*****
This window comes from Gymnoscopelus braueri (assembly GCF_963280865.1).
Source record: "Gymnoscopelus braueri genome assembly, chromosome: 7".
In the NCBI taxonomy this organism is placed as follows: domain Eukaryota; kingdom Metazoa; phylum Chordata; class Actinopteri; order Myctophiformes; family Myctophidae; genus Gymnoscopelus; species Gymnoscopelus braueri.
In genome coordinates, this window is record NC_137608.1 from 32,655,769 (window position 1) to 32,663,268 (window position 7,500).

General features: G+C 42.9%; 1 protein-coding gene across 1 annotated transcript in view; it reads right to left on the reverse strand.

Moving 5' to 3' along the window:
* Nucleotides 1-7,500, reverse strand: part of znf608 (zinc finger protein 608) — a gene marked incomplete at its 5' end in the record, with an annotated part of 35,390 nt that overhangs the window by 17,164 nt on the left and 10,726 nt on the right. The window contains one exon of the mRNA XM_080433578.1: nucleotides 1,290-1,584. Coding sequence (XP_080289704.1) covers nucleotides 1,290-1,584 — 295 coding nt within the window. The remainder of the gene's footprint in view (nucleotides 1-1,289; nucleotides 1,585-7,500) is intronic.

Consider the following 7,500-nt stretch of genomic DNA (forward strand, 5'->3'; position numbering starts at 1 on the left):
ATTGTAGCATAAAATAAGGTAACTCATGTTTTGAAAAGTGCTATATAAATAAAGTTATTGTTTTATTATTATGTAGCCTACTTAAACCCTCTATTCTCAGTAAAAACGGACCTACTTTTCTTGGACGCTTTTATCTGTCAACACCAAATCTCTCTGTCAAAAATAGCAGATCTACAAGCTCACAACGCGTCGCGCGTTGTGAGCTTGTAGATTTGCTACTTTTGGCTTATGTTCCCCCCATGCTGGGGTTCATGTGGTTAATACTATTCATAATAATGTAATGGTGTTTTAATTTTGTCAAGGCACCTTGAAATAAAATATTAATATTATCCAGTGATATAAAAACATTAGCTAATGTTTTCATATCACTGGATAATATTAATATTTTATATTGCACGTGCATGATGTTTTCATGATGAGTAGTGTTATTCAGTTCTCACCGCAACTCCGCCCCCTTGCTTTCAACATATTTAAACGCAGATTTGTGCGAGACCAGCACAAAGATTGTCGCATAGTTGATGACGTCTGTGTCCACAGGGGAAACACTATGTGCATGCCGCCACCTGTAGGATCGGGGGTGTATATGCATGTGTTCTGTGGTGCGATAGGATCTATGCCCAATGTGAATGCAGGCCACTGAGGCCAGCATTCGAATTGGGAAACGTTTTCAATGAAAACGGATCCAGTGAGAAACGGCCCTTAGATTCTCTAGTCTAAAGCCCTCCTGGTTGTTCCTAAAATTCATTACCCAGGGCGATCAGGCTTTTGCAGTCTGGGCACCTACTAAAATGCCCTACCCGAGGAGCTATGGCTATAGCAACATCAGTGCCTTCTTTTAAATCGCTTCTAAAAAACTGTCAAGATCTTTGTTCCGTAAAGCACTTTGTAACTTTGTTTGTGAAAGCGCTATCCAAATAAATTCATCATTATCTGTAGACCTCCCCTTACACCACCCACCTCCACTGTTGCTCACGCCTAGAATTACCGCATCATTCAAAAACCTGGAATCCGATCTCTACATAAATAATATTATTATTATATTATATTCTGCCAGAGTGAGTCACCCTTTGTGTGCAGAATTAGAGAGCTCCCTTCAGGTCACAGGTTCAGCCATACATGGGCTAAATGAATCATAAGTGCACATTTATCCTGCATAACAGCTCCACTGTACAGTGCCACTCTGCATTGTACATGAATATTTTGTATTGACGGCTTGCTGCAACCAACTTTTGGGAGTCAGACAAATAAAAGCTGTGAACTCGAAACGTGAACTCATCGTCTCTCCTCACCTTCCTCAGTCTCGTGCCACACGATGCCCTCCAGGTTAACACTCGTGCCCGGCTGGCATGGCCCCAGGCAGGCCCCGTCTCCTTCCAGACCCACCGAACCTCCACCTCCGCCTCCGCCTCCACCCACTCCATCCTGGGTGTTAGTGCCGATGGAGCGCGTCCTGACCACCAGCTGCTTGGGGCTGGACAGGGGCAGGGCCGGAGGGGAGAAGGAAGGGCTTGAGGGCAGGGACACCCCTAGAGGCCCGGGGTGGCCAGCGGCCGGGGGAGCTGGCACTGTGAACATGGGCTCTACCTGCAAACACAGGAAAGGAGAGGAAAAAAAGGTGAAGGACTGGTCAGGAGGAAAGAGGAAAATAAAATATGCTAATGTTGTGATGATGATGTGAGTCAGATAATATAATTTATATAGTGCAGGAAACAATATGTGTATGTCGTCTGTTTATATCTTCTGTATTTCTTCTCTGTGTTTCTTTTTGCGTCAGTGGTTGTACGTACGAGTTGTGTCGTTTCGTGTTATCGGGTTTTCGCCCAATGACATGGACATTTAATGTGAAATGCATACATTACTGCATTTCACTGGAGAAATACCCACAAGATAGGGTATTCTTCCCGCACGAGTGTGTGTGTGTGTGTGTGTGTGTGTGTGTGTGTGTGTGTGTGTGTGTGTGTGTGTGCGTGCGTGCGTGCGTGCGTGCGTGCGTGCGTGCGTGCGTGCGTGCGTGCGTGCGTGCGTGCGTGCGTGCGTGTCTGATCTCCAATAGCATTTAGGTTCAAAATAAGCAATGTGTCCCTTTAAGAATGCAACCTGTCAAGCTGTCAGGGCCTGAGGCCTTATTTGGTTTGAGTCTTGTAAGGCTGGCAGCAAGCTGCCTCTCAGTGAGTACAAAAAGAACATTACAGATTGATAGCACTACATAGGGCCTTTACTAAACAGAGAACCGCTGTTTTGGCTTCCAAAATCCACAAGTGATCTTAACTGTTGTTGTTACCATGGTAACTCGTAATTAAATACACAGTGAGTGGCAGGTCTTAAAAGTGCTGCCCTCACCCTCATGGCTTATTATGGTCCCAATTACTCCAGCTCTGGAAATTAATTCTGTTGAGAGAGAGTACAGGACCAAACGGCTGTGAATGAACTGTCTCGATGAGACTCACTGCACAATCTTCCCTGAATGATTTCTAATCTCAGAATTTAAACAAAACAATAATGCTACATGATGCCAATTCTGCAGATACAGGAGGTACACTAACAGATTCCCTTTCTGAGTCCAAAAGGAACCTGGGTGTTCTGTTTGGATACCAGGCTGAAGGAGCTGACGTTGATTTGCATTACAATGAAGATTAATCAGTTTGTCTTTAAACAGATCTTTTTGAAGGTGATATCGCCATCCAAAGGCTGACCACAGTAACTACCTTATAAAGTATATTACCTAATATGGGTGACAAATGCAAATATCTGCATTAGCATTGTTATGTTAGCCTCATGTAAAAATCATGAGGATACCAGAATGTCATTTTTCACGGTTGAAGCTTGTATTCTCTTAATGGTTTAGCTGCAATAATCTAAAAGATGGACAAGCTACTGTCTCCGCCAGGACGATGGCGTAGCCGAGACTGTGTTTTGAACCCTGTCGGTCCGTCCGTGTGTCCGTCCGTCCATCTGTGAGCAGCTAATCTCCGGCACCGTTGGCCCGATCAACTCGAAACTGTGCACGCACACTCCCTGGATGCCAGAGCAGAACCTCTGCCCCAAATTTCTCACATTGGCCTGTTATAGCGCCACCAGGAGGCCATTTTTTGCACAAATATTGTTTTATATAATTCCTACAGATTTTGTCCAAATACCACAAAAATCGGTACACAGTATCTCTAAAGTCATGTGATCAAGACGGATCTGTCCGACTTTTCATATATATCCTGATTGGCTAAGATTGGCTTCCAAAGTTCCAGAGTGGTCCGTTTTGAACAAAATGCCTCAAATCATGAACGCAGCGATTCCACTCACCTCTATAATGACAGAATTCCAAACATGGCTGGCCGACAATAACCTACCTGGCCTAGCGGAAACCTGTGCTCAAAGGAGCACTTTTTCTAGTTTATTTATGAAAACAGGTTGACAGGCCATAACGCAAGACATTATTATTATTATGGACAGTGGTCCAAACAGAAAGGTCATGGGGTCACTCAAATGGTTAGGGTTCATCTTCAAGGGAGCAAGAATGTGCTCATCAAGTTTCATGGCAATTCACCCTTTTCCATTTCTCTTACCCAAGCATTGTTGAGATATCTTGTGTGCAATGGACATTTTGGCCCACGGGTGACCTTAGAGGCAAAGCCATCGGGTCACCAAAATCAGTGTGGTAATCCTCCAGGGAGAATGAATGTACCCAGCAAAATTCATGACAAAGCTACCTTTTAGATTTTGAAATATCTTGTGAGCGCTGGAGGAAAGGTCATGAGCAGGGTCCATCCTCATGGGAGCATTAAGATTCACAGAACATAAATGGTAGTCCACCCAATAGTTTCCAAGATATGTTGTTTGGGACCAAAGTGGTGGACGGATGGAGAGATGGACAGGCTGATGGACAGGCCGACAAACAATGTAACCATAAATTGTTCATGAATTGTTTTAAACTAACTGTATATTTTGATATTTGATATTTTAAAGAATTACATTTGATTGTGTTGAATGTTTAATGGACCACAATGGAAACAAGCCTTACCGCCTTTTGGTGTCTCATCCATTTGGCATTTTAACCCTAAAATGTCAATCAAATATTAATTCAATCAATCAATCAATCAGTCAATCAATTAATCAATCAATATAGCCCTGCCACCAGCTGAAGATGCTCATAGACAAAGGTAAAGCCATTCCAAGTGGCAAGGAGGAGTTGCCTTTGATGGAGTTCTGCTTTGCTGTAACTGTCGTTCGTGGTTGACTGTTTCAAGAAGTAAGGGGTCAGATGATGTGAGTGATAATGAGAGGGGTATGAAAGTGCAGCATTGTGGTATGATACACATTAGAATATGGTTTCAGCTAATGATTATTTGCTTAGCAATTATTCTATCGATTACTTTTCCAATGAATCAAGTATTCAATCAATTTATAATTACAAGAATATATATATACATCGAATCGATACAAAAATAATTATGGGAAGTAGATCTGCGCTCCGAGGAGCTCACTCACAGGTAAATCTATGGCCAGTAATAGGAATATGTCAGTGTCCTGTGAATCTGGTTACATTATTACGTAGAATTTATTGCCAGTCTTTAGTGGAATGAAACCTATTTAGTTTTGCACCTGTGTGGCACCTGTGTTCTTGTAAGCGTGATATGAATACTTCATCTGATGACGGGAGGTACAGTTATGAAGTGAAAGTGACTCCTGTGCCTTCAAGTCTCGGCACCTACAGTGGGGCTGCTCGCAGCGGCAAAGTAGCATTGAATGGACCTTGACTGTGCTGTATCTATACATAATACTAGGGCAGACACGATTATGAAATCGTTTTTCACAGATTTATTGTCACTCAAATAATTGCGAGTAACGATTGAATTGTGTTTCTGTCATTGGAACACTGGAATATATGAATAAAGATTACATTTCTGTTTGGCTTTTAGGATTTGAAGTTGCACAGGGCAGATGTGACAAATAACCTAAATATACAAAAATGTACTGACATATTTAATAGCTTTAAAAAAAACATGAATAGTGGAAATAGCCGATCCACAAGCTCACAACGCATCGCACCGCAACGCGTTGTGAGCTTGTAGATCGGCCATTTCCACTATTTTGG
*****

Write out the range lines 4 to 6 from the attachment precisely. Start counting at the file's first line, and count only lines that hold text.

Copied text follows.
In genome coordinates, this window is record NC_137608.1 from 32,655,769 (window position 1) to 32,663,268 (window position 7,500).

General features: G+C 42.9%; 1 protein-coding gene across 1 annotated transcript in view; it reads right to left on the reverse strand.

Moving 5' to 3' along the window: